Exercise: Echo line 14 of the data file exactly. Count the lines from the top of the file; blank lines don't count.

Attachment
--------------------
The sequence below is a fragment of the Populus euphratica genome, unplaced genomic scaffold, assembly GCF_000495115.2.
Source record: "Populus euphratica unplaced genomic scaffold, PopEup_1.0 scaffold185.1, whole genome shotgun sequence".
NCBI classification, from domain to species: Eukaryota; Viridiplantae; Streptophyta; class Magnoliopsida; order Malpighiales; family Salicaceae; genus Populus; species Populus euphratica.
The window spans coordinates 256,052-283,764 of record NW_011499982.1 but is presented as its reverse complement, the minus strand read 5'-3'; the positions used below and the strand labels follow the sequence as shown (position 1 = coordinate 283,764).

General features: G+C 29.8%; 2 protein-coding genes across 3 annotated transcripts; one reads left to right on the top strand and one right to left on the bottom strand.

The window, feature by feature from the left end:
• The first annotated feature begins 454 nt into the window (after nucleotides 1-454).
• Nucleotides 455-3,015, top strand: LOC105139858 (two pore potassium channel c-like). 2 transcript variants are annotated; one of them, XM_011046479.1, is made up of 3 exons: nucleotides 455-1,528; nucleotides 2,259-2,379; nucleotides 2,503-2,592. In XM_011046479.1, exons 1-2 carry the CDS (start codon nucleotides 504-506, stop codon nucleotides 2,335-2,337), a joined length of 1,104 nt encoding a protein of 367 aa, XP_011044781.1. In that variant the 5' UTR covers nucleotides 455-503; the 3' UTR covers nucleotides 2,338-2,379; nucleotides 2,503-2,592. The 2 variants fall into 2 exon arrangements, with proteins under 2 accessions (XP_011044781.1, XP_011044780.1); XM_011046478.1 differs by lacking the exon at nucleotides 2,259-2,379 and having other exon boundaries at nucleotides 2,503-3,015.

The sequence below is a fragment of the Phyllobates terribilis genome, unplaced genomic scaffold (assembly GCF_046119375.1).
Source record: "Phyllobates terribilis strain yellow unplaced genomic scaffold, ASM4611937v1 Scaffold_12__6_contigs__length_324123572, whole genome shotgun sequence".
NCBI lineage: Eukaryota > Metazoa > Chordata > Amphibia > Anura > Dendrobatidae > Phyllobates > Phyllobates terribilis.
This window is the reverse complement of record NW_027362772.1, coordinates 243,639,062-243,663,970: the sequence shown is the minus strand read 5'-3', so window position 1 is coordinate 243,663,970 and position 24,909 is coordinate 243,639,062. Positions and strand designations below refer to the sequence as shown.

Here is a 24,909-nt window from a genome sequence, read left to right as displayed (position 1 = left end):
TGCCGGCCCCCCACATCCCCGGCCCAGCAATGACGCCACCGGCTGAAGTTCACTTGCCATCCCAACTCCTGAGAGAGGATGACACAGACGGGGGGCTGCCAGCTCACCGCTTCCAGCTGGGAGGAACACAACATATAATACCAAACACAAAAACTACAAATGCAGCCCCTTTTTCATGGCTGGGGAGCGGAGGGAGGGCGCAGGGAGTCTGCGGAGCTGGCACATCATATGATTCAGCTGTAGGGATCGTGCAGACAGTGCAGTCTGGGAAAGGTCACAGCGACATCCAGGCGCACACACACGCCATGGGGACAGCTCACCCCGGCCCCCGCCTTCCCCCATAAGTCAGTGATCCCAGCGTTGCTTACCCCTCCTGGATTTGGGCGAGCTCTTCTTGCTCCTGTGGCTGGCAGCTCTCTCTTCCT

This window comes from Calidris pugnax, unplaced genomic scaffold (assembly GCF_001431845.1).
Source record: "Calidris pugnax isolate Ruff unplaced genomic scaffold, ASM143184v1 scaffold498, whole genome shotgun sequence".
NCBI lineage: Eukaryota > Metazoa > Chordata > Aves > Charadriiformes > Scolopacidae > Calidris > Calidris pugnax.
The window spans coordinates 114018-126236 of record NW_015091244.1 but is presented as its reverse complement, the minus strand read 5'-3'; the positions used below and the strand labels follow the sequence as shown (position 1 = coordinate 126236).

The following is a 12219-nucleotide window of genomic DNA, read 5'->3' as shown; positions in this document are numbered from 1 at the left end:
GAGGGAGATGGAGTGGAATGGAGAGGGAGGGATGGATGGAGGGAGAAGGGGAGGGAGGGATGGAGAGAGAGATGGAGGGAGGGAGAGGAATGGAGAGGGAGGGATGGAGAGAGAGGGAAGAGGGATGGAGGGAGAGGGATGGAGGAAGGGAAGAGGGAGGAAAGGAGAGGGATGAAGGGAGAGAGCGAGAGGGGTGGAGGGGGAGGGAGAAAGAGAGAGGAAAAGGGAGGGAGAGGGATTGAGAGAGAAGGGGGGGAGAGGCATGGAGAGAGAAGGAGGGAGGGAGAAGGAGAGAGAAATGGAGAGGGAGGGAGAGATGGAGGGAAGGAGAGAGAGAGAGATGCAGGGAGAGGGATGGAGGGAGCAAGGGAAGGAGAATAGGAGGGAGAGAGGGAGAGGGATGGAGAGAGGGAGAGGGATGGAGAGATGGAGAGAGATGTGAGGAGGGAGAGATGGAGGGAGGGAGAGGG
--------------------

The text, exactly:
TGCCGGCCCCCCACATCCCCGGCCCAGCAATGACGCCACCGGCTGAAGTTCACTTGCCATCCCAACTCCTGAGAGAGGATGACACAGACGGGGGGCTGCCAGCTCACCGCTTCCAGCTGGGAGGAACACAACATATAATACCAAACACAAAAACTACAAATGCAGCCCCTTTTTCATGGCTGGGGAGCGGAGGGAGGGCGCAGGGAGTCTGCGGAGCTGGCACATCATATGATTCAGCTGTAGGGATCGTGCAGACAGTGCAGTCTGGGAAAGGTCACAGCGACATCCAGGCGCACACACACGCCATGGGGACAGCTCACCCCGGCCCCCGCCTTCCCCCATAAGTCAGTGATCCCAGCGTTGCTTACCCCTCCTGGATTTGGGCGAGCTCTTCTTGCTCCTGTGGCTGGCAGCTCTCTCTTCCT